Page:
In the interim, a lot of things happened. The video made its way from the phone of a young lady who was hanging on the periphery of the action that evening and into the hands of some high-quality friends who eventually thought they would like to make some money by messing up someone else’s life.
The argument can be made that Cooper messed up his own life with his actions, and that is beyond debate, but the denouement couldn’t have taken place without the help of some dirtbags seeking fortune they hadn’t earned and a website willing to trade a little money for a lot of attention. You are free to pick out the villain of your choosing, but there aren’t any heroes in this little story.
I am so baffled by this reaction for so many reasons.
1) It’s worrisome to me that a longtime reporter at a major newspaper would disparage the common folk for running to the media (I use that term since the video was offered to many outlets) when they witnessed – and recorded – what was undoubtedly a newsworthy event– a professional football player dropping nigger in the middle of a crowd on the field he plays on. The media wouldn’t be able to function without eyewitness accounts and tips. And these people weren’t friends… they were in the vicinity of Cooper at the concert and they saw something noteworthy, hateful and mean.
2) It’s also absurd to me that a longtime reporter would disparage a website – in this case: me – for seeking out a newsworthy video and posting it. From now on I’ll just assume that every time the Inquirer discovers and breaks a story, Ford has a problem with it. The paper will be the villain for drawing attention to an unfortunate incident.
3) Willing to trade a little money for a lot of attention. This continues to be the reaction to the Cooper thing that is most puzzling to me. I get why some – roughly 10% – of Eagles fans had a problem with me, a fan, paying for and posting something that was well beyond tongue-in-cheek snark and actually damaging to a local player and team (never mind the fact that Cooper had a career year and just signed a $25 million contract). I think they’re wrong and, given the chance, would’ve done the exact same thing. But I get it. Some people can’t hold dichotomous views. They can’t separate the intangible nature of being a sports fan from the real world. That’s cool. But how does Ford, someone who is paid by a (dying) business to comment and report on the world, write that sentence with any sort of a negative connotation and follow with “the villain of your choosing”? I don’t pay any writers (yet). I don’t have people out in the world as my eyes and ears. I see literally no difference between paying for a photo or video that already exists and paying a photographer, proactively, to take that photo or video. It’s a different world, one in which people like Ford aren’t comfortable. It’s a world where I can sit back and wait until something happens and then decide if it’s worth paying to cover. It’s smart business. It makes total fucking sense. I paid $150 to break a national story. Willing to trade a little money for a lot of attention? No shit. Somewhere, a business professor is concerned that Ford doesn’t see the merit in this sort of thing. Ford’s bosses wish they could figure out how to operate that efficiently. Knowing what would happen, they would’ve paid a videographer $5,000 to show up and get the video. I probably lean a little left, but I hate the idea that there’s something wrong with making a no-brainer decision like that. If it was a nonsensical TMZ thing where a guy’s drunk at a bar doing nothing wrong? Fine. There would be plenty of room for criticism. But you won’t find a media outlet or reporter who could realistically argue that something like the Cooper thing wasn’t worth covering. Some are just too weirdly liberal to understand Business 101.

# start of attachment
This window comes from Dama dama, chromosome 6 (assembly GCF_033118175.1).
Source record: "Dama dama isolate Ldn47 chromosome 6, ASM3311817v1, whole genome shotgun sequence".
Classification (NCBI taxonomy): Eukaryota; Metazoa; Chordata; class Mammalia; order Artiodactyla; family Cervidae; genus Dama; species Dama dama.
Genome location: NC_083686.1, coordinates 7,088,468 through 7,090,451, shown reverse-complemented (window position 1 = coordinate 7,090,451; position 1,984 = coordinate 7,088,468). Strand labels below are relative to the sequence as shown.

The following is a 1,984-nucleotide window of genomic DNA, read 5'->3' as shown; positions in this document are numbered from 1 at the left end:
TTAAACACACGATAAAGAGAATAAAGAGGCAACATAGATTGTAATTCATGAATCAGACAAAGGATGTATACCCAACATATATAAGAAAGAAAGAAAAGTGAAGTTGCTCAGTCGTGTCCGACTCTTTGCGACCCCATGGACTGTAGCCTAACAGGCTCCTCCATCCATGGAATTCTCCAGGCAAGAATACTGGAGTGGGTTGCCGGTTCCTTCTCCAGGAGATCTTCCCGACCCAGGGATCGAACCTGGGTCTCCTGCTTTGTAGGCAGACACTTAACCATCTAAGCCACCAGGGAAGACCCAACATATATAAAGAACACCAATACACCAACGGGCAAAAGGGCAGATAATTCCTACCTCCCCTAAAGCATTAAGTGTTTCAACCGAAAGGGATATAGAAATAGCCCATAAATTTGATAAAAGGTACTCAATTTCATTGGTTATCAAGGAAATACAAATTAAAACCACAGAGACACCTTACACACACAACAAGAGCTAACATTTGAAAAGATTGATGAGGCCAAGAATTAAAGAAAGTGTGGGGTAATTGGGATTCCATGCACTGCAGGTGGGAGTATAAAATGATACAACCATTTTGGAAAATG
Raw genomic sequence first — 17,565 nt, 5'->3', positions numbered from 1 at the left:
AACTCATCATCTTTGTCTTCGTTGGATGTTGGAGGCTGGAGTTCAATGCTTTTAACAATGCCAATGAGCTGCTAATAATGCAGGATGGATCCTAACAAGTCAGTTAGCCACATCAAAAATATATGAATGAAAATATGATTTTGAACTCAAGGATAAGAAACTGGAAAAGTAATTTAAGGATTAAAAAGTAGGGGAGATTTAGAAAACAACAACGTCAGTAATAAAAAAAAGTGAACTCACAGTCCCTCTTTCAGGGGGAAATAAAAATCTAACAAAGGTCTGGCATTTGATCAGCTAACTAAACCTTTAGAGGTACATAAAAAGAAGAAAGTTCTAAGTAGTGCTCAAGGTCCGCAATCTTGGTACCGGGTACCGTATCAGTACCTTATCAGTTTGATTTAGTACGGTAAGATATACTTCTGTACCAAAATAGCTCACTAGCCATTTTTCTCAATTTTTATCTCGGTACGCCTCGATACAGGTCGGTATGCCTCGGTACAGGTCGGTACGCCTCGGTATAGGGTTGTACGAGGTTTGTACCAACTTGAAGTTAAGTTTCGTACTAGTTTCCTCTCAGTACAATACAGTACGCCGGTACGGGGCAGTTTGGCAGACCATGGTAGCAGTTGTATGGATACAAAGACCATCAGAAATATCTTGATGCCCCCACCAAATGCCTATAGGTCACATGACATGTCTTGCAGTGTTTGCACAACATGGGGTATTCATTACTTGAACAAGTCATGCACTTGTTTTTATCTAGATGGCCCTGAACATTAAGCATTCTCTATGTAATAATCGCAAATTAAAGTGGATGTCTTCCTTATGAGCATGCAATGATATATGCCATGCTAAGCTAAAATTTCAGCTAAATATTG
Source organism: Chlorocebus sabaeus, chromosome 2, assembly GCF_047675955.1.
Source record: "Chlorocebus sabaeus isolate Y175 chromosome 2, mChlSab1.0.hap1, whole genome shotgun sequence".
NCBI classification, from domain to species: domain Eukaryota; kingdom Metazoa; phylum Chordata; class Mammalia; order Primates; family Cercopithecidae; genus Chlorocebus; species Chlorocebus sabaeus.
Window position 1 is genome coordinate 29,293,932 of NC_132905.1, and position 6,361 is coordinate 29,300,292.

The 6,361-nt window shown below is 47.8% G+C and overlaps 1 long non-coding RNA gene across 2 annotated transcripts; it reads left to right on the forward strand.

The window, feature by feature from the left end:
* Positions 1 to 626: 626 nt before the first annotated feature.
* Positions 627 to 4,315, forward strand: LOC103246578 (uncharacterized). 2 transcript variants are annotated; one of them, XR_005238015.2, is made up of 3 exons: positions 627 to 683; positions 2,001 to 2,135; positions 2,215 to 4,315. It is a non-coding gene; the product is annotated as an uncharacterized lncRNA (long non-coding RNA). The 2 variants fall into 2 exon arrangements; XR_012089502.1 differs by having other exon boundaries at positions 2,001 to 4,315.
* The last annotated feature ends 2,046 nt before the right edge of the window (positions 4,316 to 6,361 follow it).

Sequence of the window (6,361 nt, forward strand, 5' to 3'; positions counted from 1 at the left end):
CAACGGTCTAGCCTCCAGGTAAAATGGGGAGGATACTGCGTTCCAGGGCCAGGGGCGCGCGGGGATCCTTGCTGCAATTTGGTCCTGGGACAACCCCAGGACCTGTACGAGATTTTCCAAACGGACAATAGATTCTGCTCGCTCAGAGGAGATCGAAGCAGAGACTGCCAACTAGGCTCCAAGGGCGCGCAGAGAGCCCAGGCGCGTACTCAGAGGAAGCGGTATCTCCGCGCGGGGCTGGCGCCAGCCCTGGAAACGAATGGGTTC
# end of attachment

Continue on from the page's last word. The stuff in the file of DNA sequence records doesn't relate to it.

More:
Keep up the good work, Bob.